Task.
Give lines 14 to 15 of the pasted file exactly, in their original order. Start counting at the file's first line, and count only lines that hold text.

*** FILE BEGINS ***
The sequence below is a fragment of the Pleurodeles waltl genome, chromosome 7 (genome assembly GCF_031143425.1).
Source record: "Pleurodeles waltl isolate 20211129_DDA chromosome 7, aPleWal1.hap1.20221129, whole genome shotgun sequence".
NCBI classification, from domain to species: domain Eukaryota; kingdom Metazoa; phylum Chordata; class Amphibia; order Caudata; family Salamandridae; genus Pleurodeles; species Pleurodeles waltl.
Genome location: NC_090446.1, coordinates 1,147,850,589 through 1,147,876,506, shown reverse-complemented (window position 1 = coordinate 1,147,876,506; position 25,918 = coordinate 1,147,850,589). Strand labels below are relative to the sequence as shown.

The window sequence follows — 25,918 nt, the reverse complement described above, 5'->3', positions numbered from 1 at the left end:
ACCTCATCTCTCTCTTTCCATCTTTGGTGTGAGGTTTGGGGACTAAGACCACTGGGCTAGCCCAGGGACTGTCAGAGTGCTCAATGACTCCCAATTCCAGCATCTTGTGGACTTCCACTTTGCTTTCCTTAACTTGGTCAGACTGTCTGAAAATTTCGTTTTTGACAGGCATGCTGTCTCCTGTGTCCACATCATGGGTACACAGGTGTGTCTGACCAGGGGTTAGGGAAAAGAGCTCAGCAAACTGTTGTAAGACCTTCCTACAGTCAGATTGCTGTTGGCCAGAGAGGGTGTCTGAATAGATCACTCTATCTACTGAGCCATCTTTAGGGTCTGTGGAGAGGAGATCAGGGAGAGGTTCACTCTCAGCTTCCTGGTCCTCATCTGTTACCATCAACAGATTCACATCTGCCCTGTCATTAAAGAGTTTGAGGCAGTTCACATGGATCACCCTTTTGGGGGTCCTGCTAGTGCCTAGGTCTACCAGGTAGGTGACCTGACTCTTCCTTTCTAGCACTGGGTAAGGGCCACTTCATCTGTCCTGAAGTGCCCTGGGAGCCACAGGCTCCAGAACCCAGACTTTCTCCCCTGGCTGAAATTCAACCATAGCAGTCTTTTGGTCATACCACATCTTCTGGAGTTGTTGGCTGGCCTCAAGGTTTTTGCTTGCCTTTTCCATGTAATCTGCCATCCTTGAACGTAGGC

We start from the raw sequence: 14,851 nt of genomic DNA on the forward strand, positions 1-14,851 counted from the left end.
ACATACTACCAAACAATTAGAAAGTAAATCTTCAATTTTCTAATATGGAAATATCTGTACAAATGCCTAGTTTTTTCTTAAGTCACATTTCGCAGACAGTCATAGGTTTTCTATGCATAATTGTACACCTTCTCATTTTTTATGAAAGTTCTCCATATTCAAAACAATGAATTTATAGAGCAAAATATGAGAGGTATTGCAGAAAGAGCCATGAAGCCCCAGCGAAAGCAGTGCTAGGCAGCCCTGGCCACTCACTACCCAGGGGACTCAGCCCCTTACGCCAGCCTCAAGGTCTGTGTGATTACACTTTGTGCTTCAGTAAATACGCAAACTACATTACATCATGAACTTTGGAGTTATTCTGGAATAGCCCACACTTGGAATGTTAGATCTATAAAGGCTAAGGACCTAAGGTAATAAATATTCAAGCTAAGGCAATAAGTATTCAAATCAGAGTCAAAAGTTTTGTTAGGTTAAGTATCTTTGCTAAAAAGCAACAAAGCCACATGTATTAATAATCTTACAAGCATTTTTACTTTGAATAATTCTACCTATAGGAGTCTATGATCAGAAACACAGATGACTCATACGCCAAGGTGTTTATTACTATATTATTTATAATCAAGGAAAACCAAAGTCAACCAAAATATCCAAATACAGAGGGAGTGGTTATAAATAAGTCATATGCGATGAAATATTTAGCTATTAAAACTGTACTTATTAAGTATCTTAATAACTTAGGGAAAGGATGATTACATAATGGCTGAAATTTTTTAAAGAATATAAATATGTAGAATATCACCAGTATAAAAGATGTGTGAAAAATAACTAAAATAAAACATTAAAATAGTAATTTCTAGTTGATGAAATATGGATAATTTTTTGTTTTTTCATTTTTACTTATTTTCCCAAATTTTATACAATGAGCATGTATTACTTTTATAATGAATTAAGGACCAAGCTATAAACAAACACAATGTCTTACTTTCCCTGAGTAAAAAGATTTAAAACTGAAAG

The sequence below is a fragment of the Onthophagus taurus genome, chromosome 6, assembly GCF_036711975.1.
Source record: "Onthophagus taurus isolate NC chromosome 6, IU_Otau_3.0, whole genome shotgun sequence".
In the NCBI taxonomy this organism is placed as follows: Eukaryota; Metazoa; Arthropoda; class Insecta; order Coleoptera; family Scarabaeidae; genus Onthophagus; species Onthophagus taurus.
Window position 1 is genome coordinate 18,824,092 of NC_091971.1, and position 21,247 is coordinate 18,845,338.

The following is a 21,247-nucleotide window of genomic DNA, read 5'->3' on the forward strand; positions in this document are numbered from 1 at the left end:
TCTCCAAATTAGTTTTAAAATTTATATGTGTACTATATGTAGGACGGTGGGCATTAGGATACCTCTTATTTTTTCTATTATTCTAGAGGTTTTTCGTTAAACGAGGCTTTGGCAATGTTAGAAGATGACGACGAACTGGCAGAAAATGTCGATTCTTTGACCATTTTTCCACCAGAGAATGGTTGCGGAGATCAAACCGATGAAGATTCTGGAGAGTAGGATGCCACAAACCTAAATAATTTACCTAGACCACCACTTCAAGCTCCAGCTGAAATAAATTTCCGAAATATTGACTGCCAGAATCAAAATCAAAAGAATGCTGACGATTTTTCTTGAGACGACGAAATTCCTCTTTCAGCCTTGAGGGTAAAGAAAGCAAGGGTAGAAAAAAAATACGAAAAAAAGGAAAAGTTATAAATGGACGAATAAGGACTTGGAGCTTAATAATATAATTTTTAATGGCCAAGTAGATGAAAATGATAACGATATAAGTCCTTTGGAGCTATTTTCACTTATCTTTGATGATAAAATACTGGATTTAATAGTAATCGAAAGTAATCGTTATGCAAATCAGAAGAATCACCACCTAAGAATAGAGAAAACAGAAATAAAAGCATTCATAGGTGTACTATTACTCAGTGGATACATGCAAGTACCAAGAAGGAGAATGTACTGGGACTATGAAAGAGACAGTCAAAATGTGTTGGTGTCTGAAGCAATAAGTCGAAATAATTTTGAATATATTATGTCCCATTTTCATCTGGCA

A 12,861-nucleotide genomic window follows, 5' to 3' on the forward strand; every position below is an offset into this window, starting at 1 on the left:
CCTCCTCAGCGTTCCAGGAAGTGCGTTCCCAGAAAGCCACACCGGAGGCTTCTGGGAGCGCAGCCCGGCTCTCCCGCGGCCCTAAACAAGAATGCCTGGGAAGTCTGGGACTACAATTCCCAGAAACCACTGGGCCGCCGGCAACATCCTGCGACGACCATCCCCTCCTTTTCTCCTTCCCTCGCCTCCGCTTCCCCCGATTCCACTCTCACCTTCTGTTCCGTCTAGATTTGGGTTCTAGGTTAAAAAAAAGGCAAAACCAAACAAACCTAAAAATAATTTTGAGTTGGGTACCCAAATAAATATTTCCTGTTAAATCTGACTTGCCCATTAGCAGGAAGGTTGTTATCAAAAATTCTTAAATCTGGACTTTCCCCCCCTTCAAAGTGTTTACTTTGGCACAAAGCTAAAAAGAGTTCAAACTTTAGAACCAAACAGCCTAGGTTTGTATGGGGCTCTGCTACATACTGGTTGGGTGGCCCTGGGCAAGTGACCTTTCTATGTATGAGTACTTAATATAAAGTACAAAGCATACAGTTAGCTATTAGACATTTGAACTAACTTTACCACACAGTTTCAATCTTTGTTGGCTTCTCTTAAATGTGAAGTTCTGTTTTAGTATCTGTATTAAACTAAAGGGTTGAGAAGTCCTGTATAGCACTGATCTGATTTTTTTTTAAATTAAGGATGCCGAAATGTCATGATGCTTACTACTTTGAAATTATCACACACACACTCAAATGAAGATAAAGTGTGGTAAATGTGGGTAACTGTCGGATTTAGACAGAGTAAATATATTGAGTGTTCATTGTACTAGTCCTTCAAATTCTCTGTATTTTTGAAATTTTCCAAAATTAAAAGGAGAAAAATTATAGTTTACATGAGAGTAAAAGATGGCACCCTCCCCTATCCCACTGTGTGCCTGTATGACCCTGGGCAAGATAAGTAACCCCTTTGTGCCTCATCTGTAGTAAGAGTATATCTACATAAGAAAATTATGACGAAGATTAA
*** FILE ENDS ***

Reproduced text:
TCTCCAAATTAGTTTTAAAATTTATATGTGTACTATATGTAGGACGGTGGGCATTAGGATACCTCTTATTTTTTCTATTATTCTAGAGGTTTTTCGTTAAACGAGGCTTTGGCAATGTTAGAAGATGACGACGAACTGGCAGAAAATGTCGATTCTTTGACCATTTTTCCACCAGAGAATGGTTGCGGAGATCAAACCGATGAAGATTCTGGAGAGTAGGATGCCACAAACCTAAATAATTTACCTAGACCACCACTTCAAGCTCCAGCTGAAATAAATTTCCGAAATATTGACTGCCAGAATCAAAATCAAAAGAATGCTGACGATTTTTCTTGAGACGACGAAATTCCTCTTTCAGCCTTGAGGGTAAAGAAAGCAAGGGTAGAAAAAAAATACGAAAAAAAGGAAAAGTTATAAATGGACGAATAAGGACTTGGAGCTTAATAATATAATTTTTAATGGCCAAGTAGATGAAAATGATAACGATATAAGTCCTTTGGAGCTATTTTCACTTATCTTTGATGATAAAATACTGGATTTAATAGTAATCGAAAGTAATCGTTATGCAAATCAGAAGAATCACCACCTAAGAATAGAGAAAACAGAAATAAAAGCATTCATAGGTGTACTATTACTCAGTGGATACATGCAAGTACCAAGAAGGAGAATGTACTGGGACTATGAAAGAGACAGTCAAAATGTGTTGGTGTCTGAAGCAATAAGTCGAAATAATTTTGAATATATTATGTCCCATTTTCATCTGGCA

A 12,861-nucleotide genomic window follows, 5' to 3' on the forward strand; every position below is an offset into this window, starting at 1 on the left: